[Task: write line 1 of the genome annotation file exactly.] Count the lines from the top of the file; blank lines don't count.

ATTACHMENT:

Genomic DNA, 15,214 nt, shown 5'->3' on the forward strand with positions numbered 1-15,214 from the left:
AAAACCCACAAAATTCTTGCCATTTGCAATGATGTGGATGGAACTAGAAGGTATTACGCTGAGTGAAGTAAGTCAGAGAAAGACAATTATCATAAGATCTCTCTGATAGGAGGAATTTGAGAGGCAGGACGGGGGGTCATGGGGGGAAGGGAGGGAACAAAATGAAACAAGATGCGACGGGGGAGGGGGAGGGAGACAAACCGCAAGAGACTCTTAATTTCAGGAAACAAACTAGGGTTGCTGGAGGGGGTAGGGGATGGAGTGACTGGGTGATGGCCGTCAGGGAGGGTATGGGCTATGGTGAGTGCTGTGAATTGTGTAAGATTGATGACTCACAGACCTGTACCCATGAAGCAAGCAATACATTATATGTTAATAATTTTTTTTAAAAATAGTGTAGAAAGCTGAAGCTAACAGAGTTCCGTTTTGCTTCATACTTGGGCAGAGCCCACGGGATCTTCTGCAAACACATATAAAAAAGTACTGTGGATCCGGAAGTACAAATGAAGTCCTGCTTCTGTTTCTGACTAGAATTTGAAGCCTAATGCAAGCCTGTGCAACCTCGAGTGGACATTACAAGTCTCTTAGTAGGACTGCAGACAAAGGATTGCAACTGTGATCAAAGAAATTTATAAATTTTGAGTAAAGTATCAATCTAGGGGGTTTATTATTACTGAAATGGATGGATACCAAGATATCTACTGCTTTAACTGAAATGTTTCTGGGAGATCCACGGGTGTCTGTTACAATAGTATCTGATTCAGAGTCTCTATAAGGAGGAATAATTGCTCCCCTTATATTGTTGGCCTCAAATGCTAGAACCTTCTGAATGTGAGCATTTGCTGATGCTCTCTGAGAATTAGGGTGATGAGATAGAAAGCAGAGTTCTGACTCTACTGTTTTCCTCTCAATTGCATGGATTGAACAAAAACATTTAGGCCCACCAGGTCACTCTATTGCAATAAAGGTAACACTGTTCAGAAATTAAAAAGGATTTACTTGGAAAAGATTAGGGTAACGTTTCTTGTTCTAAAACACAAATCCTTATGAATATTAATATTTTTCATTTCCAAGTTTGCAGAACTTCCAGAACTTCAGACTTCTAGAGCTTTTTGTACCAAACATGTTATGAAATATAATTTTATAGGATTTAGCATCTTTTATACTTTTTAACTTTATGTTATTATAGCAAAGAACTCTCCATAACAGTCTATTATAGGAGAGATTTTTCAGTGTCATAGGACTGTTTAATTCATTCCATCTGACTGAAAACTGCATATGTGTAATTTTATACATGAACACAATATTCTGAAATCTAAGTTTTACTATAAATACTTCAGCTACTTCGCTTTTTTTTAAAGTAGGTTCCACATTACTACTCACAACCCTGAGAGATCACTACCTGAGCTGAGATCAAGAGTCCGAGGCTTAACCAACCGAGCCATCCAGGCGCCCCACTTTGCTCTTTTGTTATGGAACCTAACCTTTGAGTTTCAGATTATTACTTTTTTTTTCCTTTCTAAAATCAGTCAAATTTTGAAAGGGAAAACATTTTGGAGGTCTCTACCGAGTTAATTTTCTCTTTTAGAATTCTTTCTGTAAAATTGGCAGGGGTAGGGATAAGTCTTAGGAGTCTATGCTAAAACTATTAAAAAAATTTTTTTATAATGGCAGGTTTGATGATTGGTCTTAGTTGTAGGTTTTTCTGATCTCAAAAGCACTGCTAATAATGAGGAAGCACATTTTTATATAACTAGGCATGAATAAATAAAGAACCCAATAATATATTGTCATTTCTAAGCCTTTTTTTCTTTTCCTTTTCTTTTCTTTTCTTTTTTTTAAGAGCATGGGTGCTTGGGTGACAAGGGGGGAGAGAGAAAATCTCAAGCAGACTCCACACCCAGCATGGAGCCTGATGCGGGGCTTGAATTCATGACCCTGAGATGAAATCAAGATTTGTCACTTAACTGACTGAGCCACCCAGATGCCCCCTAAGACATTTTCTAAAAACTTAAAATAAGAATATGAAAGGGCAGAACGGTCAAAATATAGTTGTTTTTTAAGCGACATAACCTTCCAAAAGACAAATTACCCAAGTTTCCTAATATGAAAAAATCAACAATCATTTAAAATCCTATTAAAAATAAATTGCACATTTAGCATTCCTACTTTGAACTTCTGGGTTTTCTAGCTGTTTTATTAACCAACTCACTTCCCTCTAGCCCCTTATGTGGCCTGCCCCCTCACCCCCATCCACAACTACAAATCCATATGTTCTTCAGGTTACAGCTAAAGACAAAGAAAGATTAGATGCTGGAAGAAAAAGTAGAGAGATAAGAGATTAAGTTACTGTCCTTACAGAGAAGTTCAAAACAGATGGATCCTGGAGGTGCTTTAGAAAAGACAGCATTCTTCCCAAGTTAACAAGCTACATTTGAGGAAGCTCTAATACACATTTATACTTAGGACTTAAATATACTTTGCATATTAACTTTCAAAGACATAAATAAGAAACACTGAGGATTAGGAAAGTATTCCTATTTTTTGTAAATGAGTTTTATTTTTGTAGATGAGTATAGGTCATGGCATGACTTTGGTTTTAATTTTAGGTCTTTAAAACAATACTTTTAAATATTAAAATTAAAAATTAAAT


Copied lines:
Genomic DNA, 15,214 nt, shown 5'->3' on the forward strand with positions numbered 1-15,214 from the left: